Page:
Jessica Lawrence

Remembering Israel’s Poorest This Passover

As we settle into Passover and leave the Seder behind we can take pride in the sumptuous meals we have eaten, marvel over this year’s cinnamon balls being the best ever and enjoy everyone coming together for this festive family favourite.

But as well as the ma nishtana being recited word perfect and the tales our children bring home from school I was left mulling over the lessons of Passover and how they can be applied to Israel today.

One of the big themes of this festival is that of optimism. Throughout the Passover story one of the most difficult tasks Moses is faced with is not just to get the Jews out of Egypt but to get Egypt out of the Jews. They were losing hope that their situation could ever improve.

Without hope Pharaoh could not have been overthrown, Egypt could not be defeated and the oppressed could not break the cycle of their captivity.

We look at Israel today and may struggle to see the connection — after all Israel is famed for its high-tech and celebrated for its medical breakthroughs and scientific successes. But we cannot ignore the stark reality of the recent UNICEF Fairness Report which shows Israel as having one of the highest levels of socioeconomic disparity among children from 41 EU and OECD developed countries. Not quite the land of flowing milk and honey. In fact, the child poverty rate in Israel, as a percentage of an entire population, is higher than places like Turkey, Chile and Mexico!

Educationally the facts are worse still. Israel’s educational achievement in reading, maths and science is yet again one of the worst.

My work with UJIA has brought me face to face with poverty. In the Galil, northern Israel, I’ve encountered some of the 45% of children living below the poverty line, way above the already disturbing 27.5% national average reported in the UNICEF report.

As I’ve learnt over the years, there is no shortage of reasons, explanations and even excuses, but from the perspective of our children, none of these really matter. We need to focus on what can be done; we need to remain optimistic.

Indeed children are another key theme from the Passover story. The festival requires us to turn our homes into places of family worship at a Seder devoted primarily to answering the questions of children. It seems all too obvious. Children are our future. They are the ones who most require our attention. The home is where we first form our identities and discover our values.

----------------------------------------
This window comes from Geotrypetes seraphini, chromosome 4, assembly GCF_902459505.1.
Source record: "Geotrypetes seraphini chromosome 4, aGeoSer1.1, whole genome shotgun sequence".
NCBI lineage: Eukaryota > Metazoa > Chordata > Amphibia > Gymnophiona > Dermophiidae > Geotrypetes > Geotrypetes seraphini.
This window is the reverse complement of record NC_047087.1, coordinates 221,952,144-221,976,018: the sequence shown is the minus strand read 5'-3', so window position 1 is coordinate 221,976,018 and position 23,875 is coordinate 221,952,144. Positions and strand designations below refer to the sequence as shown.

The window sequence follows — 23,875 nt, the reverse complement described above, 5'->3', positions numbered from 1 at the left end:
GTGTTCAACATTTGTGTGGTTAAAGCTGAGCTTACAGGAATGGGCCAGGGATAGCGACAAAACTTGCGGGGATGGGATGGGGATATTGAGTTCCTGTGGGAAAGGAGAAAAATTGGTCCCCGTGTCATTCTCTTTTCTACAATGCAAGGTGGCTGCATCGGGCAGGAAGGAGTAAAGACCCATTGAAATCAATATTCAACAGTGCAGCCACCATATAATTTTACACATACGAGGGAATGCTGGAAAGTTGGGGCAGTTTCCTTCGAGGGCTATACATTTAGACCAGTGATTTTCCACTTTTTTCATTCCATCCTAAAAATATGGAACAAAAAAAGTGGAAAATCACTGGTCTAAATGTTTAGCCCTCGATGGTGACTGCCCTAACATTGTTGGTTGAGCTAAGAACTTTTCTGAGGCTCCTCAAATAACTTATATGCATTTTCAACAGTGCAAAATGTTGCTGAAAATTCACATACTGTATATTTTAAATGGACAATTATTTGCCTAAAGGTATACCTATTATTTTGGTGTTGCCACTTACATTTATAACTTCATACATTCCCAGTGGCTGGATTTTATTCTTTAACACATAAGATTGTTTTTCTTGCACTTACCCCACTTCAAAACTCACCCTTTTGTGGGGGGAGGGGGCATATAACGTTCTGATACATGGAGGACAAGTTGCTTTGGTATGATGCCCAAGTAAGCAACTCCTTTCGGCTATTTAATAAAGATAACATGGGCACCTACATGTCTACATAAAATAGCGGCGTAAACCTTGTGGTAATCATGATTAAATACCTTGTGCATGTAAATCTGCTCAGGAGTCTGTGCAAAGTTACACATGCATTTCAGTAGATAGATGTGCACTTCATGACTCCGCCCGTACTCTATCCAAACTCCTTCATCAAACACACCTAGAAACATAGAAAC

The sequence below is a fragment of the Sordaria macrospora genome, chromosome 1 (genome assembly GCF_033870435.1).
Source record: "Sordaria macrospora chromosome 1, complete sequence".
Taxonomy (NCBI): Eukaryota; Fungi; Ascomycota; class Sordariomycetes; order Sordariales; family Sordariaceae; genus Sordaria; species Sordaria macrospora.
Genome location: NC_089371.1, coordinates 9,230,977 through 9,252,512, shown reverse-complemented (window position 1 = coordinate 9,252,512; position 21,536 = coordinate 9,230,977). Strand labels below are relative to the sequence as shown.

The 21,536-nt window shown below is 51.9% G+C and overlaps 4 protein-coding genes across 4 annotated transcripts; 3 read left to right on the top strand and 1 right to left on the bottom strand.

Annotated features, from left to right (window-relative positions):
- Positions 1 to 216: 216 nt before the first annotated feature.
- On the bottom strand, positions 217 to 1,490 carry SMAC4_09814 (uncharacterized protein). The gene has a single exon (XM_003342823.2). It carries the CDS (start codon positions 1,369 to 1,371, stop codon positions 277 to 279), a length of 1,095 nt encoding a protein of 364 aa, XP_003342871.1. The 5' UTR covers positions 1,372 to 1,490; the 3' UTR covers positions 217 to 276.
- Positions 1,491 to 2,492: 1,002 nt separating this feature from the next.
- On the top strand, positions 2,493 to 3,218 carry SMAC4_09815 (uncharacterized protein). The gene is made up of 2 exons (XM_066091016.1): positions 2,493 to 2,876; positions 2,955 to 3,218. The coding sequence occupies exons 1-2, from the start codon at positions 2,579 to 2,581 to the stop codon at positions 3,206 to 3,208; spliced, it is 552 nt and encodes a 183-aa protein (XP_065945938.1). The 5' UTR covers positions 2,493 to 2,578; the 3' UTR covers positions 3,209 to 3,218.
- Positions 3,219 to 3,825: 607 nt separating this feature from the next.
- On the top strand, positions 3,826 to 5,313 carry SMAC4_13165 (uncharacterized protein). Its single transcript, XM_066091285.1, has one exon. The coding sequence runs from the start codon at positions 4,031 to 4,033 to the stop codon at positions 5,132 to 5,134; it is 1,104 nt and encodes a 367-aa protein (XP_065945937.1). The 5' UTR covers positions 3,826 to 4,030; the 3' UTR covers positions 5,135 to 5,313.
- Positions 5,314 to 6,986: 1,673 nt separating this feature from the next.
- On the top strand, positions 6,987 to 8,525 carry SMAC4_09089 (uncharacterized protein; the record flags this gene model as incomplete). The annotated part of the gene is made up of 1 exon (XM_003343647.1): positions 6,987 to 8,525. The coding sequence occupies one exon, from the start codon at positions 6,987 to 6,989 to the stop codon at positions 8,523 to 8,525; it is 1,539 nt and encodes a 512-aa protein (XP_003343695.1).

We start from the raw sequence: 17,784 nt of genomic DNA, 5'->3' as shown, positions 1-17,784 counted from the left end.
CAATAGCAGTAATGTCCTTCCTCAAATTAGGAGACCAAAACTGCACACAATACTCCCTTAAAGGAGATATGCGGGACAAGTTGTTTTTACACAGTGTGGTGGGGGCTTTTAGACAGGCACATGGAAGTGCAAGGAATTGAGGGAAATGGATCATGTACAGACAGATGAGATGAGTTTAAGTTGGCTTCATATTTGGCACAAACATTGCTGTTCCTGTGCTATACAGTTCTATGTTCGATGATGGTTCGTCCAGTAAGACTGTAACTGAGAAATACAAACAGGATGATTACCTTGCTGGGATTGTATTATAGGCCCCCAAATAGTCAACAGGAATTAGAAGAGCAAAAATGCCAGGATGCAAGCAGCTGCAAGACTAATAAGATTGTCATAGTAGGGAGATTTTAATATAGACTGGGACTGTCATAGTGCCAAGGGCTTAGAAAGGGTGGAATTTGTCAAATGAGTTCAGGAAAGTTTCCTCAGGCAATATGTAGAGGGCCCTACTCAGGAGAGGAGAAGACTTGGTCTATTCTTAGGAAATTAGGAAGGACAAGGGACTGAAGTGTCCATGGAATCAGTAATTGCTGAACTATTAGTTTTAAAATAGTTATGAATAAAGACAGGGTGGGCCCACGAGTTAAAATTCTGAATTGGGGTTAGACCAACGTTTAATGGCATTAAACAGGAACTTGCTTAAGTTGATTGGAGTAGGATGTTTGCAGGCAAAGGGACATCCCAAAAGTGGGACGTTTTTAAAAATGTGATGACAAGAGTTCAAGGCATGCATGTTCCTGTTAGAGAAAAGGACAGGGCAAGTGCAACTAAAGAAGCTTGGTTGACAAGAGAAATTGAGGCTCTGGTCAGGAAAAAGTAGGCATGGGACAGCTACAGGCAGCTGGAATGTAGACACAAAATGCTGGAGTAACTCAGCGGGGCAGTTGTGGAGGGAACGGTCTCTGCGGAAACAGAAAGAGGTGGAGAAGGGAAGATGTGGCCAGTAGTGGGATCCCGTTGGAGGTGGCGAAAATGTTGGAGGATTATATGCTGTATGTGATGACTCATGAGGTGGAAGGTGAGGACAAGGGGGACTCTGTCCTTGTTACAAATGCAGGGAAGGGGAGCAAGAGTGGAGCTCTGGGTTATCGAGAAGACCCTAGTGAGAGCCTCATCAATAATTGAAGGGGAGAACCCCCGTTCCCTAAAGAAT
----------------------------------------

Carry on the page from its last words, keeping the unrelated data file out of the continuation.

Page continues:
UJIA invests over £7m in programmes that better the lives of young people in the Galil. Programmes such as Carmiel Children’s Village which houses over 200 children, removed by court order from their biological families, sometimes escaping abuse and in 85% of the cases, extreme poverty.

UJIA also invests in Teach First, which operates in the UK as well as Israel. Breaking the cycle of poverty is an ongoing challenge, but for the 35 Teach First Teachers placed in the Galil, it is a personal mission. Together, they are impacting over 10,000 low-income children from diverse backgrounds. These dedicated teachers are serving the toughest classes, with students who lag far behind the grade level.

We can only make these improvements by working together — with the Government, local municipalities, and of course, our community of donors, who range from those who can give £10 to those who are able to fund entire projects. The point is that we can all do our part.

The Passover story teaches the importance of a shared responsibility. We begin the Seder by inviting the hungry and the homeless to join with us. We conclude the Seder by opening the door for Elijah demonstrating a responsibility for others.

NGOs, charities, the private sector and the academic community need to keep working together with the government to tackle the issues at all levels. In Israel, the key is to protect the poorest children’s household income, provide better educational infrastructure and opportunities for disadvantaged learners and promote healthier lifestyle for children belonging to lowest income groups.

The scale of the work may seem daunting at times but as the Passover story shows how huge obstacles can be overcome.

About the Author
Jessica Lawrence is the Manager of Young UJIA at UK based charity United Jewish Israel Appeal. Her role is working with young people and engaging them with philanthropy for the UK Jewish community and northern Israel. She has worked at two other UK Jewish organisations, and is experienced with engaging the next generation of Jewish donors and activists.